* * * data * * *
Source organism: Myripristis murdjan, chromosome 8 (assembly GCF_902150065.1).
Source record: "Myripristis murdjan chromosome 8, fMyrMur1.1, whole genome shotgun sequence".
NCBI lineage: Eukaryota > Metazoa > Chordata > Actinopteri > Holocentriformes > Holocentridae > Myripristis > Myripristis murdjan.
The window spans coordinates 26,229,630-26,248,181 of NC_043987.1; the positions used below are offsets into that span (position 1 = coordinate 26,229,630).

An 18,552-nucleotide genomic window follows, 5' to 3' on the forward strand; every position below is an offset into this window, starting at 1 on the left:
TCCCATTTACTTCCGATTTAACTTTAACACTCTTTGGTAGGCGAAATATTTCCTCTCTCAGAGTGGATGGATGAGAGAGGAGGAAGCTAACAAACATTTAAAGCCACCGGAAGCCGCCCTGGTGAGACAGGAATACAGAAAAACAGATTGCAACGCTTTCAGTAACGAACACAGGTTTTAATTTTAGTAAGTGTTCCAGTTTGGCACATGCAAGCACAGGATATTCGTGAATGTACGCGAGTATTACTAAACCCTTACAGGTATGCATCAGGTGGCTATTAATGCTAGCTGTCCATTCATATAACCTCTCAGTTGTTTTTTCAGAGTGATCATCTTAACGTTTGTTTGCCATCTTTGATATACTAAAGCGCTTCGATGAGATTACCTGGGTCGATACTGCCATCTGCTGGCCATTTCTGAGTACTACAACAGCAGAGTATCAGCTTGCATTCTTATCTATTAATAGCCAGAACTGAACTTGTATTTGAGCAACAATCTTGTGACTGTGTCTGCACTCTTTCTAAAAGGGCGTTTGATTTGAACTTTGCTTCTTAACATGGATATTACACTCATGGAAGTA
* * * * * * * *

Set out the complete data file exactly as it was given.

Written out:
Source organism: Myripristis murdjan, chromosome 8 (assembly GCF_902150065.1).
Source record: "Myripristis murdjan chromosome 8, fMyrMur1.1, whole genome shotgun sequence".
NCBI lineage: Eukaryota > Metazoa > Chordata > Actinopteri > Holocentriformes > Holocentridae > Myripristis > Myripristis murdjan.
The window spans coordinates 26,229,630-26,248,181 of NC_043987.1; the positions used below are offsets into that span (position 1 = coordinate 26,229,630).

An 18,552-nucleotide genomic window follows, 5' to 3' on the forward strand; every position below is an offset into this window, starting at 1 on the left:
TCCCATTTACTTCCGATTTAACTTTAACACTCTTTGGTAGGCGAAATATTTCCTCTCTCAGAGTGGATGGATGAGAGAGGAGGAAGCTAACAAACATTTAAAGCCACCGGAAGCCGCCCTGGTGAGACAGGAATACAGAAAAACAGATTGCAACGCTTTCAGTAACGAACACAGGTTTTAATTTTAGTAAGTGTTCCAGTTTGGCACATGCAAGCACAGGATATTCGTGAATGTACGCGAGTATTACTAAACCCTTACAGGTATGCATCAGGTGGCTATTAATGCTAGCTGTCCATTCATATAACCTCTCAGTTGTTTTTTCAGAGTGATCATCTTAACGTTTGTTTGCCATCTTTGATATACTAAAGCGCTTCGATGAGATTACCTGGGTCGATACTGCCATCTGCTGGCCATTTCTGAGTACTACAACAGCAGAGTATCAGCTTGCATTCTTATCTATTAATAGCCAGAACTGAACTTGTATTTGAGCAACAATCTTGTGACTGTGTCTGCACTCTTTCTAAAAGGGCGTTTGATTTGAACTTTGCTTCTTAACATGGATATTACACTCATGGAAGTA